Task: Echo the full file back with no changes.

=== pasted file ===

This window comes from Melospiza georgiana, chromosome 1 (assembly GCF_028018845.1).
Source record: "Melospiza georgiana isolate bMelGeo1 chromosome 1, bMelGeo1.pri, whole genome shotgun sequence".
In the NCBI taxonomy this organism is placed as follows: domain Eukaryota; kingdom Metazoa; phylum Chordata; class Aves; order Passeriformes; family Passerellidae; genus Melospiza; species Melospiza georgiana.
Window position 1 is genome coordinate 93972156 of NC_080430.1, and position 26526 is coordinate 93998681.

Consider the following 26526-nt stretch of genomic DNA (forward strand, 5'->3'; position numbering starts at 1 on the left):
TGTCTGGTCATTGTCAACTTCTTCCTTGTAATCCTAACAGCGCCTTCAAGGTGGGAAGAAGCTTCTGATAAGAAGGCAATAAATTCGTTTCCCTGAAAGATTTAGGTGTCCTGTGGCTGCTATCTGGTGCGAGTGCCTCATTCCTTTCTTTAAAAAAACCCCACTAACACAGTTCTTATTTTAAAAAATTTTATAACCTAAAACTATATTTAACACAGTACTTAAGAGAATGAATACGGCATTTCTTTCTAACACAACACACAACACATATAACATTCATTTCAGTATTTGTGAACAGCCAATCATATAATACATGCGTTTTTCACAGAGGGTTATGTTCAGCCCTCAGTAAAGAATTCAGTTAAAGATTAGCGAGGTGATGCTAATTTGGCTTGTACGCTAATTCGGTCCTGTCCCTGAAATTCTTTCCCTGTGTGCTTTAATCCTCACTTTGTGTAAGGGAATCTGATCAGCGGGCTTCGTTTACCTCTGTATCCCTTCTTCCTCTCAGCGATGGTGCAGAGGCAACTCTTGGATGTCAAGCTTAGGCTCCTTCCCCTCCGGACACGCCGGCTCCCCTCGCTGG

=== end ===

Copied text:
This window comes from Melospiza georgiana, chromosome 1 (assembly GCF_028018845.1).
Source record: "Melospiza georgiana isolate bMelGeo1 chromosome 1, bMelGeo1.pri, whole genome shotgun sequence".
In the NCBI taxonomy this organism is placed as follows: domain Eukaryota; kingdom Metazoa; phylum Chordata; class Aves; order Passeriformes; family Passerellidae; genus Melospiza; species Melospiza georgiana.
Window position 1 is genome coordinate 93972156 of NC_080430.1, and position 26526 is coordinate 93998681.

Consider the following 26526-nt stretch of genomic DNA (forward strand, 5'->3'; position numbering starts at 1 on the left):
TGTCTGGTCATTGTCAACTTCTTCCTTGTAATCCTAACAGCGCCTTCAAGGTGGGAAGAAGCTTCTGATAAGAAGGCAATAAATTCGTTTCCCTGAAAGATTTAGGTGTCCTGTGGCTGCTATCTGGTGCGAGTGCCTCATTCCTTTCTTTAAAAAAACCCCACTAACACAGTTCTTATTTTAAAAAATTTTATAACCTAAAACTATATTTAACACAGTACTTAAGAGAATGAATACGGCATTTCTTTCTAACACAACACACAACACATATAACATTCATTTCAGTATTTGTGAACAGCCAATCATATAATACATGCGTTTTTCACAGAGGGTTATGTTCAGCCCTCAGTAAAGAATTCAGTTAAAGATTAGCGAGGTGATGCTAATTTGGCTTGTACGCTAATTCGGTCCTGTCCCTGAAATTCTTTCCCTGTGTGCTTTAATCCTCACTTTGTGTAAGGGAATCTGATCAGCGGGCTTCGTTTACCTCTGTATCCCTTCTTCCTCTCAGCGATGGTGCAGAGGCAACTCTTGGATGTCAAGCTTAGGCTCCTTCCCCTCCGGACACGCCGGCTCCCCTCGCTGG